Aim and Objectives

The main aim of this research project is to explore the impact of social cohesion in crime prevention through spatial analysis and use of social media.

The following specific objectives have been outlined:-

  1. To critically review the literature on the concept of community cohesion and its impacts on crime.
  2. To use a range of spatial analysis methods to perform a detailed analysis of the relationship between crime and urban community form.
  3. To investigate the feasibility of using new ‘big’ data sources (such as social media) to explore crime and community cohesion.
  4. To develop neighbourhood area classification profiles based on a new perception of community cohesion in a range of geographical locations of the study area at LSOA levels.
  5. To develop a new understanding of the relationship between crime and community cohesion, based on insights from traditional and new data sources.

 

Research Affiliations

  • CSAP

Funding

Tertiary Education Trust Fund (TETFUND)

Conferences/training courses attended

Starting your Research Degree - 16/02/2015

Excel for Research Calculating Data – 27/03/2015

Introduction to R for Spatial Analysis – 16/03/2015

Early Careers Researchers Forum – 13th -14th April, 2015

GISRUK Conference 2015 – 14th – 17th April, 2015

Power Point Techniques – 23/04/2015

Time Management for your Research Degree – 13/05/2015

Effective Poster Presentation - 04/05/2016

WRDTC Advanced Quantitative Methods Training - 25/06/2016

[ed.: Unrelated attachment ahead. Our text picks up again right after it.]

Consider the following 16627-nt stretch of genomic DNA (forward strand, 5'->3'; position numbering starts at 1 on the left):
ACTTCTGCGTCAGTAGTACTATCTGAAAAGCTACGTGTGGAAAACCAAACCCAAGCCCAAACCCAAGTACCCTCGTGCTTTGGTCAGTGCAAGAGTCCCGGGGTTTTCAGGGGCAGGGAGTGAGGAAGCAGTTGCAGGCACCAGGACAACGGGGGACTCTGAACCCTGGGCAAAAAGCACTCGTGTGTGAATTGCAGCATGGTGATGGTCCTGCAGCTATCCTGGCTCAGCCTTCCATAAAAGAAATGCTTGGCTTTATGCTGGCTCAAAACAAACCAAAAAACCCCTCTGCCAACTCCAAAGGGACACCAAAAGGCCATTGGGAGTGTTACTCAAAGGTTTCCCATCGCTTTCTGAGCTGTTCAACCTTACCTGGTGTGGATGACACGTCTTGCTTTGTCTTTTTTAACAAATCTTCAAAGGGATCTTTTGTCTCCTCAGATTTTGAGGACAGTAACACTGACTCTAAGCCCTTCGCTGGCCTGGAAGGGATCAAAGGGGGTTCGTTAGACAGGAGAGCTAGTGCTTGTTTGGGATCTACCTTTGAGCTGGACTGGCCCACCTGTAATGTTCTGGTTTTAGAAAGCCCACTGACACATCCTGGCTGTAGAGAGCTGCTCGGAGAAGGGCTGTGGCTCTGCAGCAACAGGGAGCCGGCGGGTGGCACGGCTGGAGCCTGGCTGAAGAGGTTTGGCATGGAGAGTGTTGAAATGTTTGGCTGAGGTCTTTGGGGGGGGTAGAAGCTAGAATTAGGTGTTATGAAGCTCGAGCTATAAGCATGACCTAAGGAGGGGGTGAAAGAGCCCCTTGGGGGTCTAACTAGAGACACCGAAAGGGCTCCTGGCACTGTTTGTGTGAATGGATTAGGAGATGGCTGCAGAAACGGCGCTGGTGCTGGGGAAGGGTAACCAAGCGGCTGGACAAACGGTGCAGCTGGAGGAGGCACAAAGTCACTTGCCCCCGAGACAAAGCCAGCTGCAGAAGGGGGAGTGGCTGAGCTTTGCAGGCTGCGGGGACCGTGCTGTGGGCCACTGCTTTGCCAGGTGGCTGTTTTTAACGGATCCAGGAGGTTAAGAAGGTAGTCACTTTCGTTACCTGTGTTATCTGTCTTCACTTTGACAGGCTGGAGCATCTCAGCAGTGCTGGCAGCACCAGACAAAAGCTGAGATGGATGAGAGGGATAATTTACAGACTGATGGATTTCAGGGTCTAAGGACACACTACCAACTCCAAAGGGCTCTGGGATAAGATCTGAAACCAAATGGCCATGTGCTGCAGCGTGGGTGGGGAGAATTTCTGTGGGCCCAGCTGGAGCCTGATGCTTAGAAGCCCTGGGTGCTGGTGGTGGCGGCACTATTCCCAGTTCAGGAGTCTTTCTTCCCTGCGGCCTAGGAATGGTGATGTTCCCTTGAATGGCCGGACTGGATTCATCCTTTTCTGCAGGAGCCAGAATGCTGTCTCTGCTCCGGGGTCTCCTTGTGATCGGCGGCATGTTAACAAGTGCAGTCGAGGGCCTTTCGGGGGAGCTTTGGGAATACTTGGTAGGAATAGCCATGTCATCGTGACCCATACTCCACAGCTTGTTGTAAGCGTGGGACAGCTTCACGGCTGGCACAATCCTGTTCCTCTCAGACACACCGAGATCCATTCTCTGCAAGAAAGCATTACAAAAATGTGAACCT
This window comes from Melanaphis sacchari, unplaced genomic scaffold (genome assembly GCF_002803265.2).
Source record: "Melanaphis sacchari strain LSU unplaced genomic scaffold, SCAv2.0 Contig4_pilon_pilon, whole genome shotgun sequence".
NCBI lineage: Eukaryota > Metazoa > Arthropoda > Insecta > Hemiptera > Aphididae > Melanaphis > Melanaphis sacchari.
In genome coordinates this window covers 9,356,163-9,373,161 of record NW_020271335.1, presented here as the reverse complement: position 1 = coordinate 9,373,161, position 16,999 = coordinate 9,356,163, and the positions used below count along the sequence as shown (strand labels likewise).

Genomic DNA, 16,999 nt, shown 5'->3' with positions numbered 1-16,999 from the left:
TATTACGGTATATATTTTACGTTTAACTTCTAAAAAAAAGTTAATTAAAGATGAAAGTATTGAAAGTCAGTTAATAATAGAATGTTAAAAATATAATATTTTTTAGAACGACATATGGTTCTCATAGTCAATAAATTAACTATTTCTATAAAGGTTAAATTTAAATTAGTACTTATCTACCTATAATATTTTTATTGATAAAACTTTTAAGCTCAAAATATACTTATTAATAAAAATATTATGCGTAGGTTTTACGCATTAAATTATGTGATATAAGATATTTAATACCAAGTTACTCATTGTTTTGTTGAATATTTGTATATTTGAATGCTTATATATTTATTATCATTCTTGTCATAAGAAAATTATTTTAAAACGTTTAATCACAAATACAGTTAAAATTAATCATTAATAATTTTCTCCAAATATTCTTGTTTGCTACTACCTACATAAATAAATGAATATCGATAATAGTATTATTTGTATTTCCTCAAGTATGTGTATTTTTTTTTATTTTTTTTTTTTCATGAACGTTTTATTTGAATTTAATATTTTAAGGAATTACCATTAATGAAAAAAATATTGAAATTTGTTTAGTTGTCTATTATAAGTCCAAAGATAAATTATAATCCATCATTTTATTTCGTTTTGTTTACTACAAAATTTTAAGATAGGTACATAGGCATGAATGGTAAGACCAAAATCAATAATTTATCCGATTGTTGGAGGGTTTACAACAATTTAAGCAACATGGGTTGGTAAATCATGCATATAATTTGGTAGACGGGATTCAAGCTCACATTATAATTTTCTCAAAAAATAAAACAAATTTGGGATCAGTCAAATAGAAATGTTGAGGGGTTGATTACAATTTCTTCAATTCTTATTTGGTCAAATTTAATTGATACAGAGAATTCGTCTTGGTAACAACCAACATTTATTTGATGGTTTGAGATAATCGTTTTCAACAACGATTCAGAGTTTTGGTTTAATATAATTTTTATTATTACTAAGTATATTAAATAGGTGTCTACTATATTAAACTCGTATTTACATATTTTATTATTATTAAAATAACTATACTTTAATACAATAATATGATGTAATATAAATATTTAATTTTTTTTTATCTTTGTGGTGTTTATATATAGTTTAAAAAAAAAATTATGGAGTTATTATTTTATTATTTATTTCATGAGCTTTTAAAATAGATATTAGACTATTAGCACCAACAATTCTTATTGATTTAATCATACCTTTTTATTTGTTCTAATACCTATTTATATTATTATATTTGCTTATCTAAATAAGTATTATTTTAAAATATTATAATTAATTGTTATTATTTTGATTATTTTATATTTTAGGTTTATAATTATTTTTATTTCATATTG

WRTDC Social Media Analytics Training - 13/05/2016

 

Research publications

An Analysis of Temporal Rainfall Variability in Argungu Area over the Last Half Climatic Year (1995-2012): Implication on Rainfed Crop Production. http://dx.doi.org/10.5901/ajis.2013.v2n12p117

Remote Sensing and Geographic Information System(GIS) Application to Landsuitability Classification for Irrigation Farming in Argungu Fadama, Kebbi State of Nigeria.

http://www.indianjournals.com/ijor.aspx?target=ijor:ijmie&volume=2&issue=10&article=031

Improvements in Geophysical Surface Soil Assessment and Classification using Modifying Jenny’s Equation of soil forming Factor in Sudan Savannah. http://www.iosrjournals.org/iosr-jap/papers/Vol2-issue6/H0263746.pdf

 Spatial Patterns of Tuberclosis Prevalence in Nigeria: A Comparative Analysis of Spatial Autocorrelation Indices

American Journal of Geographic Information System. http://article.sapub.org/10.5923.j.ajgis.20150403.01.html

 

Presentations

Mapping of Spatial Cases of Tuberculosis in Kebbi State Nigeria (2008-2011). Unpublished paper presented at GISRUK 2015 Conference held at University of Leeds 14th – 17th April, 2015.

Diversity and Crime in Leeds: Does Community Cohesion Matters?

GISRUK 2016 Conference Presentation held at University of Greenwich, London 29th  March - 1st April, 2016

Short Curriculum Vitae

BSc Geography -1997 (Usmanu Danfodiyo University, Sokoto, Nigeria)

MSc GIS -2012 (Usmanu Danfodiyo University, Sokoto, Nigeria)